Justice Sotomayor Describes Frustration With Being a Liberal on the Supreme Court

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Some days, after Justice Sonia Sotomayor listens to the Supreme Court announce its decisions, she goes into her chambers, shuts the door and weeps.

“There are days that I’ve come to my office after an announcement of a case and closed my door and cried,” Justice Sotomayor told a crowd on Friday at the Radcliffe Institute at Harvard University, where she was being honored. “There have been those days. And there are likely to be more.”

The comments about the challenges of being a liberal on a court dominated by conservatives came at the tail end of a public conversation with her friend and law school classmate, Martha Minow, a former dean of Harvard Law School and human rights scholar.

The justice set a tone of optimism even as she voiced frustration with some of the court’s rulings, a possible signal that the end of the term, when the most high-profile decisions typically land, could bring more conservative victories. She urged a long-term view of pushing for the values she views as guiding principles — equality, diversity and justice.

“There are moments when I’m deeply, deeply sad,” she said, without citing any specific cases. “There are moments when, yes, even I feel desperation. We all do. But you have to own it, you have to accept it, you have to shed the tears and then you have to wipe them and get up.”

Decisions in dozens of cases are still pending, including on abortion, guns, the free speech rights of social media companies, the regulatory power of government agencies and whether former President Donald J. Trump is immune from prosecution on charges of plotting to overturn the 2020 election.

On a sunny spring day, hundreds gathered under an outdoor tent to hear Justice Sotomayor, including young children carrying Puerto Rican flags, a nod to her roots. The justice, whose parents are Puerto Rican, is the first Latina to serve on the Supreme Court.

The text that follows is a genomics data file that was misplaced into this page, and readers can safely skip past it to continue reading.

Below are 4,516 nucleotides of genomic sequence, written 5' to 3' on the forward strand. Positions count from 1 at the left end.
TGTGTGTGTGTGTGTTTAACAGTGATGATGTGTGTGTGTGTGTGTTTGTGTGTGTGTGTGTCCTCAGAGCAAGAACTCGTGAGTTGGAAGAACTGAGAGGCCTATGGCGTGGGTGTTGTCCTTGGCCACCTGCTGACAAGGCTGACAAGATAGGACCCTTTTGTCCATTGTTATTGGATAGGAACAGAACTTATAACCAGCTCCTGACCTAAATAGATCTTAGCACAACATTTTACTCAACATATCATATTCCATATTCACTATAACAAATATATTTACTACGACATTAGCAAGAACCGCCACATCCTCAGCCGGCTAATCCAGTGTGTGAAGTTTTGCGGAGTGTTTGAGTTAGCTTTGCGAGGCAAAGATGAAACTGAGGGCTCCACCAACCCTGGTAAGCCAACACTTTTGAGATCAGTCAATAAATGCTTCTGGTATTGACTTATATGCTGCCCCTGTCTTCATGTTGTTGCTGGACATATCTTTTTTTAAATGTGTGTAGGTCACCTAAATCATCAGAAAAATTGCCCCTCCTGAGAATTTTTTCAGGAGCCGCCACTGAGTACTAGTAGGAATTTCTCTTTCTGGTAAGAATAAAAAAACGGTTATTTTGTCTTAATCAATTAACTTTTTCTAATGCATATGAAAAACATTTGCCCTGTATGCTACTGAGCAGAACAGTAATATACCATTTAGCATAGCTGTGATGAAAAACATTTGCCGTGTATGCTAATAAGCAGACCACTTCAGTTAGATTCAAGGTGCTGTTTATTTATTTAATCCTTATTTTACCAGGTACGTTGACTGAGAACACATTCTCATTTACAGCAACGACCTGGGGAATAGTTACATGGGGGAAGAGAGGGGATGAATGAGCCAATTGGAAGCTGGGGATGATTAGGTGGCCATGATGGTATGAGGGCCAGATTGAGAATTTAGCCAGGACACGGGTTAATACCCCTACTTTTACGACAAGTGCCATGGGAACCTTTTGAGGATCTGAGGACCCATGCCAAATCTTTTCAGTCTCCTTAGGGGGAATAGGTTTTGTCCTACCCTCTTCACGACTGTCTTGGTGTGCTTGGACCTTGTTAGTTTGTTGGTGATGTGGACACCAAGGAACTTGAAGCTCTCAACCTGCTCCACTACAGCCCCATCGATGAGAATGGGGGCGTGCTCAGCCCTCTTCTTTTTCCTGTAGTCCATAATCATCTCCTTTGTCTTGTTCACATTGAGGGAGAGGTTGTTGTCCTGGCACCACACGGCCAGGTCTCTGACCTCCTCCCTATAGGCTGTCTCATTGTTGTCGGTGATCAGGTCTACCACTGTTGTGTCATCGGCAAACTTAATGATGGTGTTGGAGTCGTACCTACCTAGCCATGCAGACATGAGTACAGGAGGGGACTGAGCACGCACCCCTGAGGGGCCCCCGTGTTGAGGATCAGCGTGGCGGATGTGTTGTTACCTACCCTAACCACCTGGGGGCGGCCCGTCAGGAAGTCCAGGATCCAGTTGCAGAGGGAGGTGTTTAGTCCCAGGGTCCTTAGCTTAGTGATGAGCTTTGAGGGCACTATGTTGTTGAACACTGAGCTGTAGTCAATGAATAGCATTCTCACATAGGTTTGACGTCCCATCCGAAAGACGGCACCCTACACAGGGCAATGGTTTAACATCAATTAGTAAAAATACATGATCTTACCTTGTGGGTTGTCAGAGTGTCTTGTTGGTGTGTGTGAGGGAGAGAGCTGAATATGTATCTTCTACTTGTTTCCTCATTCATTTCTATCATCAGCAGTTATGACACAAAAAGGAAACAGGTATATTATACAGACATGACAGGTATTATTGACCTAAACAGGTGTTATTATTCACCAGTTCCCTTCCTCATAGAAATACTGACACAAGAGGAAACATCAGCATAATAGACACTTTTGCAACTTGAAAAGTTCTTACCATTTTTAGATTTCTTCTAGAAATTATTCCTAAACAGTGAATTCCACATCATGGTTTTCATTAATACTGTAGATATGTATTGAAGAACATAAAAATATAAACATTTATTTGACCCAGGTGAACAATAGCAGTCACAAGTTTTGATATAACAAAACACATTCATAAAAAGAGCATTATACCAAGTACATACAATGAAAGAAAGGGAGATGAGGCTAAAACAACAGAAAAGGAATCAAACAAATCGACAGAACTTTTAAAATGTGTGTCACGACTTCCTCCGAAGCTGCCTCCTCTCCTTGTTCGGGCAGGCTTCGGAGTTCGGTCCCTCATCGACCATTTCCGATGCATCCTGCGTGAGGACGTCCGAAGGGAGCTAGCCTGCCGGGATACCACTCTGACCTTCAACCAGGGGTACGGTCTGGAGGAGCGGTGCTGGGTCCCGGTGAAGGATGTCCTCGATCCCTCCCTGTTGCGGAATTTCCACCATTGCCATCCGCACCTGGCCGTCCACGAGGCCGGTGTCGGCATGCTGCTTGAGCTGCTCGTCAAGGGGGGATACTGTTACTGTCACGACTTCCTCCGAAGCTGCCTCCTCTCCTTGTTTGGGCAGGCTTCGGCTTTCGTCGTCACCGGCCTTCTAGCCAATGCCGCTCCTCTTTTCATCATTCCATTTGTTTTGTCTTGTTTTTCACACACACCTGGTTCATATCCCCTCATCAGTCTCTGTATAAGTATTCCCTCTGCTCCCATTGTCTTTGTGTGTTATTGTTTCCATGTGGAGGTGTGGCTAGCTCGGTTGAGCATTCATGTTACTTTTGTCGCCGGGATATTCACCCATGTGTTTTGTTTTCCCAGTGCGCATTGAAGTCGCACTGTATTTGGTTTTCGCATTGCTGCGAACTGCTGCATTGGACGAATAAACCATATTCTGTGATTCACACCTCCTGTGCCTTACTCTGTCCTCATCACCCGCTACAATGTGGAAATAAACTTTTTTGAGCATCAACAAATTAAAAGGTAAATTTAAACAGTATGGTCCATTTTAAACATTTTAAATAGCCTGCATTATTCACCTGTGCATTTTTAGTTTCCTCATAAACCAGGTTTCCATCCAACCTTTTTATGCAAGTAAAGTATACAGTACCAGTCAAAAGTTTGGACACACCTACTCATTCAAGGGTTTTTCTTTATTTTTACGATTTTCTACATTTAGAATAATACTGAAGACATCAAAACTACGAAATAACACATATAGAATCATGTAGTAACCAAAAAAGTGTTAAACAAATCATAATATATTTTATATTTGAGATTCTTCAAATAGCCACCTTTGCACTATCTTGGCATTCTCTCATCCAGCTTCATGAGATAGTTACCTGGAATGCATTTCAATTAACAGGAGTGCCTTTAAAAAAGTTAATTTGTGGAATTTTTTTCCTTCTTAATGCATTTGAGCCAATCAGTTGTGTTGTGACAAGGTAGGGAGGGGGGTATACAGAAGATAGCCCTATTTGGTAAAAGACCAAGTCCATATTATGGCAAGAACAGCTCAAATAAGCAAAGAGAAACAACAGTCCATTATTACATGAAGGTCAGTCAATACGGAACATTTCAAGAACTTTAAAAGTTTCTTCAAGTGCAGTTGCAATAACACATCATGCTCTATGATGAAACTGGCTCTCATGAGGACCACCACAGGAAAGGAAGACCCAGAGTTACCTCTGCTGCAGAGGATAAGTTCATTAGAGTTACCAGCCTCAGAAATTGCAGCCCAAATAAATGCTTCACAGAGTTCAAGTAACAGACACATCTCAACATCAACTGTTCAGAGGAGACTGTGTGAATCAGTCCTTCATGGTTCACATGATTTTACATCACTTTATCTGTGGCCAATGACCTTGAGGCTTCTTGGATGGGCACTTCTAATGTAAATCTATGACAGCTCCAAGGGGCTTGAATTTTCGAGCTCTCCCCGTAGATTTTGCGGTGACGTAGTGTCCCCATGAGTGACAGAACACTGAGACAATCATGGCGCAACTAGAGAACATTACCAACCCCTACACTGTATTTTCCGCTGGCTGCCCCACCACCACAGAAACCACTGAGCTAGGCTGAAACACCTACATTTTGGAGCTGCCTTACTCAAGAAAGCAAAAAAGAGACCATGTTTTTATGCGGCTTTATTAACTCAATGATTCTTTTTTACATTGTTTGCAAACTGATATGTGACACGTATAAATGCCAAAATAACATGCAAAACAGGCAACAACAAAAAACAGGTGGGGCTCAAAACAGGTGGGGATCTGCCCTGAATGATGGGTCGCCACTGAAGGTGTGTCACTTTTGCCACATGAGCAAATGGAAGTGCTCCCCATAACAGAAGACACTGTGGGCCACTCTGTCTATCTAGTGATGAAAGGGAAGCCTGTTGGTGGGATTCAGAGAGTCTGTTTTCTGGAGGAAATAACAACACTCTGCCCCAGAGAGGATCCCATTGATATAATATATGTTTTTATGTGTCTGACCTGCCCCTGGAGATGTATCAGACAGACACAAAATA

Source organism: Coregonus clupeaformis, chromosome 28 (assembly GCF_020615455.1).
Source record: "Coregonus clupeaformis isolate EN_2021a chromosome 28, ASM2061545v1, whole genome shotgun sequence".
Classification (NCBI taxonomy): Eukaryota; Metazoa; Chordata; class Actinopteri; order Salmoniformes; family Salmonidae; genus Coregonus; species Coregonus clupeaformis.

The justice said that she had first planned on a career as a detective, prompted not by her interactions with law enforcement in the public housing that formed her world as a child in the Bronx but because of the fictional girl detective Nancy Drew.

“I think Nancy Drew became sort of a role model,” Justice Sotomayor said.

That led to a fascination with helping others, seeking justice and, eventually, a more sophisticated understanding of the legal system and the power of judges. That came into sharper focus as she watched Southern lower court judges defy cultural norms to uphold the landmark decision Brown v. Board of Education, in which the Supreme Court ruled that racial segregation in public schools violated the Constitution.

“They were brave men who believed in the power of law to form that more perfect union, and I believe it,” she said.

She spoke with great warmth about her mother, who raised her as a single parent after Justice Sotomayor’s father died when she was 9. She said her mother initially wanted her to become a journalist, to travel and interview people. As a young girl, the justice recalled, her mother was unable to afford books or newspapers, leaving her to pluck papers from trash cans, eager to understand more of the world.

As a high school student, Justice Sotomayor said, she watched her mother return to school to become a registered nurse, a move that showed great determination.

“If I’m half the woman my mother was, then I’m satisfied because she was amazing,” Justice Sotomayor said.

She also credited a series of mentors with helping her find her way as she rose from a young lawyer to a district judge, moving to the appeals court and finally the Supreme Court.

When she was asked to join the Supreme Court, she said, she hesitated because her mother had been diagnosed with memory loss, and she worried about whether she would have enough time to spend with her.

Her mother’s reaction was swift and clear: “She stopped me, and she said, ‘Don’t you dare not do this because of me. You would take away the dream I spent my life building for you. I wanted you to be the very best you can.’”

In her years on the court, she said, she has focused on trying to mentor, encourage and inspire young people, from small children in Head Start programs on up.

“If I say one thing to any child in this room, and I consider you a child if you’re younger than 20, by the way,” she said. “But if one of you remembers something I said that inspired you to do something different, or inspires you to become more active in making the world a better place, then my legacy will last much longer than I will, because I will have departed this world and really left an important legacy.”



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